CHICAGO — Redwood Capital Investments LLC’s successful bid Wednesday to acquire most of bankrupt Erickson Retirement Communities’ assets did not include the Monarch Landing, Sedgebrook, and Linden Ponds facilities so the fate of their municipal debt now becomes the focus of a new round of negotiations.

The assets of the subsidiaries and not-for-profit entities established in connection with the development of the facilities were not part of Erickson’s October bankruptcy filing.

Erickson did receive nonbinding offers for the facilities from its two qualified bidders who participated in the bankruptcy auction Tuesday and Wednesday, but the offers were not included in the auction process.

Instead, the terms could serve as starting points for a new round of negotiations, after the auction, with the bankruptcy auction winner or other potential bidders.

The qualified bidders were asked to submit offers that could serve as stalking-horse bids — the first official bids launching negotiations — in separate negotiations on one or all of the three facilities, according to an e-mail to investors from attorneys at Mintz Levin Cohn Ferris Glovsky & Popeo PC who represent the bond trustees. 

The e-mail reads that the various parties involved in the facilities will now “focus more directly on the workout” and that a review of the assets has been commissioned “to enable decisions to maximize bondholder value.” A source following the case said a workout plan could involve either a sale or restructuring of the bonds that may or may not involve Redwood.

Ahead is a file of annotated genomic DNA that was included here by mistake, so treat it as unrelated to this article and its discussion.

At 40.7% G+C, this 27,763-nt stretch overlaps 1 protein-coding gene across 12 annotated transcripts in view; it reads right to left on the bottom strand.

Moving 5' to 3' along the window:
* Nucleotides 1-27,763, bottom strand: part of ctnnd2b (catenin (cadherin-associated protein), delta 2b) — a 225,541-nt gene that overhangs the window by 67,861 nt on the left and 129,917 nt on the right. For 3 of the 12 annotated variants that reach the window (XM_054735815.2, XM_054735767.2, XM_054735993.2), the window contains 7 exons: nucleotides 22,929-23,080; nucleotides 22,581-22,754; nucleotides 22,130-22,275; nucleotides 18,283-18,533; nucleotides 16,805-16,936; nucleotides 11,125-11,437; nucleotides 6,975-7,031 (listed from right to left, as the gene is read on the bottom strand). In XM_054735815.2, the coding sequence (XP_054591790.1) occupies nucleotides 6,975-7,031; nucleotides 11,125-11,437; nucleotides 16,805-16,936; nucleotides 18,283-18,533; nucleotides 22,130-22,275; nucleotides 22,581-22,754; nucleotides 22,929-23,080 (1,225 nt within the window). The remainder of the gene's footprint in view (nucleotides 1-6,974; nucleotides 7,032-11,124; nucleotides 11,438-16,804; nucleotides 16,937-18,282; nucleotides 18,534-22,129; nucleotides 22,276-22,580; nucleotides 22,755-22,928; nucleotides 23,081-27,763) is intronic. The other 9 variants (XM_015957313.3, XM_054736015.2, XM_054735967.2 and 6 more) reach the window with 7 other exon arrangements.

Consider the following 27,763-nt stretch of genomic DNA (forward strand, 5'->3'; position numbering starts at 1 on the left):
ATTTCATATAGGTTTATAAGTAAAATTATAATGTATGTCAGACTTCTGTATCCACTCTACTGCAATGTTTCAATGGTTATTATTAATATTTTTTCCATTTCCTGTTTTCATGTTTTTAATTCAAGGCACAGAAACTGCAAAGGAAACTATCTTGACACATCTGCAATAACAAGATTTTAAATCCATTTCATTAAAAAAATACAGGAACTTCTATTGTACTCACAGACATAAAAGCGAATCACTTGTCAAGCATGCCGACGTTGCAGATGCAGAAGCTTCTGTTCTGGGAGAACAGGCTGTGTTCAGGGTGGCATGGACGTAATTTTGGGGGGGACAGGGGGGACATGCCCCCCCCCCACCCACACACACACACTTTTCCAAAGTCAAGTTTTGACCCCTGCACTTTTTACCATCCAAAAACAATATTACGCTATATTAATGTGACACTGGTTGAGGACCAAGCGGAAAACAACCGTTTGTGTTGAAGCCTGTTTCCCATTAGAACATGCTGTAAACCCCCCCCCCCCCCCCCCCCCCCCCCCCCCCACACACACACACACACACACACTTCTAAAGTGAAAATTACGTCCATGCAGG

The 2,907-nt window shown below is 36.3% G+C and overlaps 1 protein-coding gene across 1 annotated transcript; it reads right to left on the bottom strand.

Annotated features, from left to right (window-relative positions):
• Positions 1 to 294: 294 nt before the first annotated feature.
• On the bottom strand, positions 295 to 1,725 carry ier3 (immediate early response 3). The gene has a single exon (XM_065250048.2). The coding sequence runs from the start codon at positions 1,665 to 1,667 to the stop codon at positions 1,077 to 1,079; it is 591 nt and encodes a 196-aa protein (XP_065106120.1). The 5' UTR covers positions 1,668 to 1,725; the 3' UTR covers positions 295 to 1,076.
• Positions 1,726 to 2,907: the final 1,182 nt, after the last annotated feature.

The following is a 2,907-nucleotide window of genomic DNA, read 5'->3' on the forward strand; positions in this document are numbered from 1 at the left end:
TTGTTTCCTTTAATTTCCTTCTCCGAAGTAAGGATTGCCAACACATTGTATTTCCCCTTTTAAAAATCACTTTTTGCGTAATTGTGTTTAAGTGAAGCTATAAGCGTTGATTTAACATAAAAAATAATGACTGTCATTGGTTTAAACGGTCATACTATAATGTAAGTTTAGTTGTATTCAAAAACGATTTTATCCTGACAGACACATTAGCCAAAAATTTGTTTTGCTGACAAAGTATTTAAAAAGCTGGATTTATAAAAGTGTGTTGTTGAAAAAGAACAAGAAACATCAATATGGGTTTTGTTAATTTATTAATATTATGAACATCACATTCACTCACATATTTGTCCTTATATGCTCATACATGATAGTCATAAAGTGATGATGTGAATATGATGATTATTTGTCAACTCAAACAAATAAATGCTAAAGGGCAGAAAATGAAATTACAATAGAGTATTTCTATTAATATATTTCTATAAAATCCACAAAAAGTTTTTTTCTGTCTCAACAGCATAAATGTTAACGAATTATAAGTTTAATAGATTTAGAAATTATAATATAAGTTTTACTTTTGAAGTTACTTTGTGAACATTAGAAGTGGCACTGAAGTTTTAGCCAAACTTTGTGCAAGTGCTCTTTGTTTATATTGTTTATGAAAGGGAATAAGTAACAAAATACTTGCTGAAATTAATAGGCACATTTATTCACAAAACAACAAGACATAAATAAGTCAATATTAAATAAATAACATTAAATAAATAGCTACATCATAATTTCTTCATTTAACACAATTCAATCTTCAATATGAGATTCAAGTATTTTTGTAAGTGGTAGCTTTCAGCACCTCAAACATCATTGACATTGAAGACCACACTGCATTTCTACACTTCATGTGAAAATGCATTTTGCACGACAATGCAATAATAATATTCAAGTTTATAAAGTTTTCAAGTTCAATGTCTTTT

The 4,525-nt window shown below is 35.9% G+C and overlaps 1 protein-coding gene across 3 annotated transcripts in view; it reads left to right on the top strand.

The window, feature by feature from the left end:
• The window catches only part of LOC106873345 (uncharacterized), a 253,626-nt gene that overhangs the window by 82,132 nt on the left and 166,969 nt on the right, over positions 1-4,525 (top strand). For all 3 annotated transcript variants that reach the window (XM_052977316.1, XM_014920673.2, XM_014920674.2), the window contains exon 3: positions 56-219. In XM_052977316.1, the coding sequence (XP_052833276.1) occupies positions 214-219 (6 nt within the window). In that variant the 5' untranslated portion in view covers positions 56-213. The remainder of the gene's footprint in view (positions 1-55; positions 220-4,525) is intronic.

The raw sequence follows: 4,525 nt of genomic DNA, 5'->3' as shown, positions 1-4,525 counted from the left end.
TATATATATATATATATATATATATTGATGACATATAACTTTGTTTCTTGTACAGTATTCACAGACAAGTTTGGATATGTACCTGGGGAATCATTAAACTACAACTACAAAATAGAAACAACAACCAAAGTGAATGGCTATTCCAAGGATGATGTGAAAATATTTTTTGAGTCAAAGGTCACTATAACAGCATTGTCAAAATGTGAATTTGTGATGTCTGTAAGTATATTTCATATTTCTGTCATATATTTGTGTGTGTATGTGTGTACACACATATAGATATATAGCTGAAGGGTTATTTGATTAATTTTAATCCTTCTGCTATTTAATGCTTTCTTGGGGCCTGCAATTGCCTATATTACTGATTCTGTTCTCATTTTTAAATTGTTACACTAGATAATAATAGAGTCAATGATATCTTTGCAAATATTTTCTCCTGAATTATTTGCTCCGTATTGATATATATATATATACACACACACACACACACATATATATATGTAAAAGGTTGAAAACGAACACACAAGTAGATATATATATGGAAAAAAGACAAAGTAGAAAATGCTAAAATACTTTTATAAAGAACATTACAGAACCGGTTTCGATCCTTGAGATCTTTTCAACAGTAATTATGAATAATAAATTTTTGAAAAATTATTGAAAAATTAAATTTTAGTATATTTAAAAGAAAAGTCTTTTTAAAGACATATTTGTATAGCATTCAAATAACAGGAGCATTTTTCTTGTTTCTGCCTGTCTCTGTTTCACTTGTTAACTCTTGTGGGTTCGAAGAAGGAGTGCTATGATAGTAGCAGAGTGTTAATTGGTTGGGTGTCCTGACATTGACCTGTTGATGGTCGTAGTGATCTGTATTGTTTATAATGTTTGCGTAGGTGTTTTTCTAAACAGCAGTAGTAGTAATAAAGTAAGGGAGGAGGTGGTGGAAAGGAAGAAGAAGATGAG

The Erickson financing structure is complex and unique in the continuing care retirement community sector. While Erickson is a for-profit developer and manager and it provides capital for initial development costs, it develops its CCRCs through its for-profit subsidiaries that own the land. A nonprofit organization then leases the site from the subsidiary.

The subsidiaries are not part of the bankruptcy, but the complex flow of funds and the management contracts require “that the three facilities be a part of the resolution,” said one source following the bankruptcy.

The parent of most of the nonprofits is National Senior Campuses Inc. — also a not-for-profit organization. The nonprofits then contract with Erickson for management services. While Erickson is not the direct obligor of the debt, many of the borrowers rely on Erickson funds to help meet operating costs.

The Massachusetts Finance Development Agency sold $156 million of debt in 2007 on behalf of Linden Ponds Inc., including $101.3 million of fixed-rate bonds, $45 million of variable-rate bonds, and $10 million of taxable variable-rate securities. Debt service on the bonds is current and Erickson officials said earlier this month that construction — which was halted one month before the bankruptcy filing — will resume late next year and they expect bondholders will continue to be paid.